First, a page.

JOLIET – The city of Joliet has outlined a proposal to take control of the Rialto Square Theatre.
Toward the end of the City Council meeting Tuesday night, Joliet City Manager Jim Hock began speaking on the topic by listing the Rialto’s latest financial troubles, throughout which he said the city met an ongoing mantra – save the Rialto.
These instances included paying off the Rialto's unpaid payroll taxes in April and paying two scheduled performers directly so the Rialto wouldn't be forced to cancel shows.
Hock said the Rialto board selected in August an outside company, VenuWorks, to manage the theater, knowing its proposed operational model had an annual deficit.
Before Hock presented a proposed Joliet budget to the council Nov. 1, VenuWorks sent a letter requesting $500,000 from the city, he said. The city's current proposed budget does not include any Rialto funding.
Finally, Hock said Tuesday night that last week Rialto officials came to the city with a proposed intergovernmental agreement requesting the city commit funding for four years.
“I have a proposal that I’d like to talk to you about considering how the city can again save the Rialto,” Hock said to the council.
Hock proposed the city adopt a resolution asking state lawmakers to introduce legislation that transfers ownership of the Rialto and its properties to the city.
“The city will sell the office buildings that aren't part of the theater to the private sector, will pay off all the bills the Rialto board has approved for payment but have not paid, and will assume the renovation loan obligation of approximately $2.4 million,” Hock said.
Hock also proposed the city manage non-concert events such as weddings and recitals and enter into contracts with Harrah’s and other entertainment vendors to put on concerts and performances. The city would also include the Rialto building in its engineering consultant facilities evaluation contract to evaluate the physical condition of the property.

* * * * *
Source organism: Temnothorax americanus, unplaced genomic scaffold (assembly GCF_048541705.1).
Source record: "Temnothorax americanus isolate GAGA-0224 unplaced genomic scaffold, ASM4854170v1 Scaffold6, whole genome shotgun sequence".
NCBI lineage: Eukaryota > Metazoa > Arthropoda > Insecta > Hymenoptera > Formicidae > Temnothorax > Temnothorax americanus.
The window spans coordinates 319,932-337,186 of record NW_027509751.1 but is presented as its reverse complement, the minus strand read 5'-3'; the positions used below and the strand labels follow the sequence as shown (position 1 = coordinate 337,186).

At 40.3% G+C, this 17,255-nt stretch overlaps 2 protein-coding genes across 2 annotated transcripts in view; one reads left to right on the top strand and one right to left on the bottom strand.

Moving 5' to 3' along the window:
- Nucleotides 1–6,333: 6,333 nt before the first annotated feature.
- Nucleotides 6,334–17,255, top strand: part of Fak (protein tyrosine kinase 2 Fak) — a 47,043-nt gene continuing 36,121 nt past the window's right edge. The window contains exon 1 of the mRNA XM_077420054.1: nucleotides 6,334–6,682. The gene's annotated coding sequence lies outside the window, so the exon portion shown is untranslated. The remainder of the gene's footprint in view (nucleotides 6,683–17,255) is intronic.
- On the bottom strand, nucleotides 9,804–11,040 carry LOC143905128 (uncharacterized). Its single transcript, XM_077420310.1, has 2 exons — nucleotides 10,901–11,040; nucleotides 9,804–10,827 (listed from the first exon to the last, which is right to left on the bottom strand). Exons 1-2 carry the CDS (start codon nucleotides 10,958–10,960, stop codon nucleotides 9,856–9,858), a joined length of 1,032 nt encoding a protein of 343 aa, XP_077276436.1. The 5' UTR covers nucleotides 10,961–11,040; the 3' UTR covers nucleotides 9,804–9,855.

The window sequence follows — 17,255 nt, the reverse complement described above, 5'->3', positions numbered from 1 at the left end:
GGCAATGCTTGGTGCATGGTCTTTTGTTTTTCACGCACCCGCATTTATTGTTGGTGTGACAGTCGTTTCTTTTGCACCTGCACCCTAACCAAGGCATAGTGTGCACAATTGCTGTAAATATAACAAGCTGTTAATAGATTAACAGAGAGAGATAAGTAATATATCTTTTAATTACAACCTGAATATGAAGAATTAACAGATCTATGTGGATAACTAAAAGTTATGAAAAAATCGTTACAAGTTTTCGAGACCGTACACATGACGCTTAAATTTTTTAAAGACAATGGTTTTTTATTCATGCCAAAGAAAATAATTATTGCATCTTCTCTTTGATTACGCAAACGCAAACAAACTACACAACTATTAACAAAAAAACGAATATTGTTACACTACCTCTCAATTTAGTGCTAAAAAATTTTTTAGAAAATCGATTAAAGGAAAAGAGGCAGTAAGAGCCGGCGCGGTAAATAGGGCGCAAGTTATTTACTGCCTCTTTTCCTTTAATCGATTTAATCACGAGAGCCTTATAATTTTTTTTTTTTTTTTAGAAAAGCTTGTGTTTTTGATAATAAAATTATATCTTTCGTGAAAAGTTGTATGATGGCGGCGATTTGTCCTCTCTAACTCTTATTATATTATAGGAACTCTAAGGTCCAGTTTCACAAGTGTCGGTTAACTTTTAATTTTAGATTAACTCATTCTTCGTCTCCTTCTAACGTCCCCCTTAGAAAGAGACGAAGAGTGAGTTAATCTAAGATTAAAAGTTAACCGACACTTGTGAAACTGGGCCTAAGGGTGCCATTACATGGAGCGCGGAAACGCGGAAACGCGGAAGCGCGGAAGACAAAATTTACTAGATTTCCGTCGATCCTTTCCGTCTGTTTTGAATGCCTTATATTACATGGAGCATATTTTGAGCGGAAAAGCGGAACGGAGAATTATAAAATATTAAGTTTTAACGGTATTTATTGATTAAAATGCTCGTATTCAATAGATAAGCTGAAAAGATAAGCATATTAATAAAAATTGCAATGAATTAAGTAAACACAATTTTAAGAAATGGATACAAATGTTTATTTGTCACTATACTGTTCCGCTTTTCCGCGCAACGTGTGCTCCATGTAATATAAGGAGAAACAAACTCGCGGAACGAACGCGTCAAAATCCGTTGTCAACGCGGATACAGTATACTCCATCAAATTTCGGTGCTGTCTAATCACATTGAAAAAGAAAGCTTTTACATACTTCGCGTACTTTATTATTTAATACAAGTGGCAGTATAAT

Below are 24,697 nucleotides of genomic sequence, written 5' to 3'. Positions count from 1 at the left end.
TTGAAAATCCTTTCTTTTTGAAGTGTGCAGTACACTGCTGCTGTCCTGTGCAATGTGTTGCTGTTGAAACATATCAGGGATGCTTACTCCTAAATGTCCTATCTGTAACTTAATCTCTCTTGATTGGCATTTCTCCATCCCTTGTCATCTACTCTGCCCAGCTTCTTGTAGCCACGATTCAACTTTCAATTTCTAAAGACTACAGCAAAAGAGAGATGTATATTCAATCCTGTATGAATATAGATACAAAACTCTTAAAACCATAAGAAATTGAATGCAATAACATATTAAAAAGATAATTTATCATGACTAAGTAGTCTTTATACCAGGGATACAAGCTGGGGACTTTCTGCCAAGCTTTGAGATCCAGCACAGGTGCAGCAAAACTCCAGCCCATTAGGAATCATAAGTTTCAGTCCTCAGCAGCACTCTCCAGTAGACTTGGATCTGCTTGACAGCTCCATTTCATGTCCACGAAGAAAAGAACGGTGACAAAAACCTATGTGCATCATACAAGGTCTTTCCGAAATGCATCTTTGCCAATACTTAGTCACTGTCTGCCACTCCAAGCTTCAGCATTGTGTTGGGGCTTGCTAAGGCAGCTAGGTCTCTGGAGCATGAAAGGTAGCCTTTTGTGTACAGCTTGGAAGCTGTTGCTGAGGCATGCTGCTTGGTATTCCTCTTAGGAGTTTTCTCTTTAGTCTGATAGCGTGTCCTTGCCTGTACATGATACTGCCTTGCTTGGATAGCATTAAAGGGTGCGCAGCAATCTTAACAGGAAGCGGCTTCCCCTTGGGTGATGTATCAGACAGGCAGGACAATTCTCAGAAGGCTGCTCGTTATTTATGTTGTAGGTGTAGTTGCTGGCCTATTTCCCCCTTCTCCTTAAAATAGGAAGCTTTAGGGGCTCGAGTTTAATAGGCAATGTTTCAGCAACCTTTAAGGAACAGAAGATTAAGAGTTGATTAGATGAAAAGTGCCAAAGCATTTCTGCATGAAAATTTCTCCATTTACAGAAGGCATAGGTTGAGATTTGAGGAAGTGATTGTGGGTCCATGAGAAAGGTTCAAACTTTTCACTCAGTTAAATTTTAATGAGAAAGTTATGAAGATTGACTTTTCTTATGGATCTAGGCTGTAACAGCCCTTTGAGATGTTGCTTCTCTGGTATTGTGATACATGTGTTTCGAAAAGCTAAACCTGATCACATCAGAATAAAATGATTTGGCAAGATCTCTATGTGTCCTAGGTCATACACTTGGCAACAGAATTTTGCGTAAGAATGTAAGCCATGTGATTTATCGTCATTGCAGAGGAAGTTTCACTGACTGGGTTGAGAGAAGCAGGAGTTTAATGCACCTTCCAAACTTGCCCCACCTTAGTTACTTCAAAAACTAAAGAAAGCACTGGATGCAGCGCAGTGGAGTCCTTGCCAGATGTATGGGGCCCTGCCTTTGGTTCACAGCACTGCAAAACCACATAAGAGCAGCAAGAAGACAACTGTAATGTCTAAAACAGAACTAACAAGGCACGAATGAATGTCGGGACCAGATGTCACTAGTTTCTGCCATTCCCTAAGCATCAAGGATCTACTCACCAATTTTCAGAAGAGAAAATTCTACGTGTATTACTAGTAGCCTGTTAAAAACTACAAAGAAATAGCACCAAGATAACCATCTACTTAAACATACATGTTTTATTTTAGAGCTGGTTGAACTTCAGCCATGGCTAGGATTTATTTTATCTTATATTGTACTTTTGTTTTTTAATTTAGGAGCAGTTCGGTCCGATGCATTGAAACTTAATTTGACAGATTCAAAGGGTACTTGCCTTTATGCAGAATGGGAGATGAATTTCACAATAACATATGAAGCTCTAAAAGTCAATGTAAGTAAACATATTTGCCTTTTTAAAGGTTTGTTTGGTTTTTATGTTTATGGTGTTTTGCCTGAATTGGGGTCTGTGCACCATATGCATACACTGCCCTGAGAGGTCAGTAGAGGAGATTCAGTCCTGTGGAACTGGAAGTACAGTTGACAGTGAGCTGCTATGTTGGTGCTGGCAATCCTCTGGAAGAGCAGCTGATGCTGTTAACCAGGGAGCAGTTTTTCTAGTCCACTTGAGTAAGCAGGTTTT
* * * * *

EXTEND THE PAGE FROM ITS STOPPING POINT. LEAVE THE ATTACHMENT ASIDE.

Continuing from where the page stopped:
“This proposal to me seems like a natural progression of the commitment the city has made to the downtown,” Hock said. “We own the baseball stadium, the building in right field, Union Station, soon a new train station, a new bus station, along with a historical museum. If the city is going to move forward with investments to implement the downtown plan, we have to assure that concerts and other performances are scheduled at the Rialto.”
“This is not a proposal for this year or the next four years, but forever,” Hock said.
No action was taken Tuesday night regarding the Rialto, and neither the councilmen nor Mayor Bob O'Dekirk commented publicly on Hock's proposal. Councilman Mike Turk asked for the council to go into closed session after the public meeting.
Rialto board member Mary Babich addressed the council in the public comment portion of Tuesday's meeting.
Babich asked the city to give the Rialto the money it requested for operations. She asked the city to contribute motel-hotel taxes to support the Rialto and restaurants in town.
“It’s the jewel of Joliet, the most beautiful theater in the world,” Babich said, asking the city to allow the Rialto to work with VenuWorks to move on.
Babich said she’s against the proposal Hock outlined Tuesday night.
Resident Robert Hernandez said he opposed the city purchasing Silver Cross Field and a water park in the past, but said Hock’s proposal is outstanding and should be given consideration.